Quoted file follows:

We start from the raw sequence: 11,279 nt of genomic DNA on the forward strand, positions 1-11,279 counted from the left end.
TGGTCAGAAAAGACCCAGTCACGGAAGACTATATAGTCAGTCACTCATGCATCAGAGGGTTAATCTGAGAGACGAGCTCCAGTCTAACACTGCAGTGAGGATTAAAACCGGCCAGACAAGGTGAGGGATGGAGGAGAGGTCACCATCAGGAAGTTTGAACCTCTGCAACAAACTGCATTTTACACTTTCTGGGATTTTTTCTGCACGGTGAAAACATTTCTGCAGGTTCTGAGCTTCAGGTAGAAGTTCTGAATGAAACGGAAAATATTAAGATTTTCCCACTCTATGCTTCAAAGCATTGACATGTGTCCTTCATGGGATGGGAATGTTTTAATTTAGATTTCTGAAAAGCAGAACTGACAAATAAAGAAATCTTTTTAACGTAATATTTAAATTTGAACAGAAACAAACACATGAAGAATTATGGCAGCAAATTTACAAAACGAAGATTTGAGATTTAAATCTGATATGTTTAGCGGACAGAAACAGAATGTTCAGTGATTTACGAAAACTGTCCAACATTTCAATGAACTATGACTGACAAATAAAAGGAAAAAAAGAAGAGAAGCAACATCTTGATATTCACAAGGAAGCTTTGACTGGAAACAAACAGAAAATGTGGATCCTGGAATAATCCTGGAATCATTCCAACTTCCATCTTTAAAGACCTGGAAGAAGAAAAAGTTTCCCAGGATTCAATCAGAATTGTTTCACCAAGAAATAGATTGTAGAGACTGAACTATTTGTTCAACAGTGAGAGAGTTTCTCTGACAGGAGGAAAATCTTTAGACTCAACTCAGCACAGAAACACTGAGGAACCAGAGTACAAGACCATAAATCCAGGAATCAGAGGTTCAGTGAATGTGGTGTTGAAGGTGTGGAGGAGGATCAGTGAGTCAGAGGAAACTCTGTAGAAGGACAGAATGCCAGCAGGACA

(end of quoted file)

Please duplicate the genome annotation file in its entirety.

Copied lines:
We start from the raw sequence: 11,279 nt of genomic DNA on the forward strand, positions 1-11,279 counted from the left end.
TGGTCAGAAAAGACCCAGTCACGGAAGACTATATAGTCAGTCACTCATGCATCAGAGGGTTAATCTGAGAGACGAGCTCCAGTCTAACACTGCAGTGAGGATTAAAACCGGCCAGACAAGGTGAGGGATGGAGGAGAGGTCACCATCAGGAAGTTTGAACCTCTGCAACAAACTGCATTTTACACTTTCTGGGATTTTTTCTGCACGGTGAAAACATTTCTGCAGGTTCTGAGCTTCAGGTAGAAGTTCTGAATGAAACGGAAAATATTAAGATTTTCCCACTCTATGCTTCAAAGCATTGACATGTGTCCTTCATGGGATGGGAATGTTTTAATTTAGATTTCTGAAAAGCAGAACTGACAAATAAAGAAATCTTTTTAACGTAATATTTAAATTTGAACAGAAACAAACACATGAAGAATTATGGCAGCAAATTTACAAAACGAAGATTTGAGATTTAAATCTGATATGTTTAGCGGACAGAAACAGAATGTTCAGTGATTTACGAAAACTGTCCAACATTTCAATGAACTATGACTGACAAATAAAAGGAAAAAAAGAAGAGAAGCAACATCTTGATATTCACAAGGAAGCTTTGACTGGAAACAAACAGAAAATGTGGATCCTGGAATAATCCTGGAATCATTCCAACTTCCATCTTTAAAGACCTGGAAGAAGAAAAAGTTTCCCAGGATTCAATCAGAATTGTTTCACCAAGAAATAGATTGTAGAGACTGAACTATTTGTTCAACAGTGAGAGAGTTTCTCTGACAGGAGGAAAATCTTTAGACTCAACTCAGCACAGAAACACTGAGGAACCAGAGTACAAGACCATAAATCCAGGAATCAGAGGTTCAGTGAATGTGGTGTTGAAGGTGTGGAGGAGGATCAGTGAGTCAGAGGAAACTCTGTAGAAGGACAGAATGCCAGCAGGACA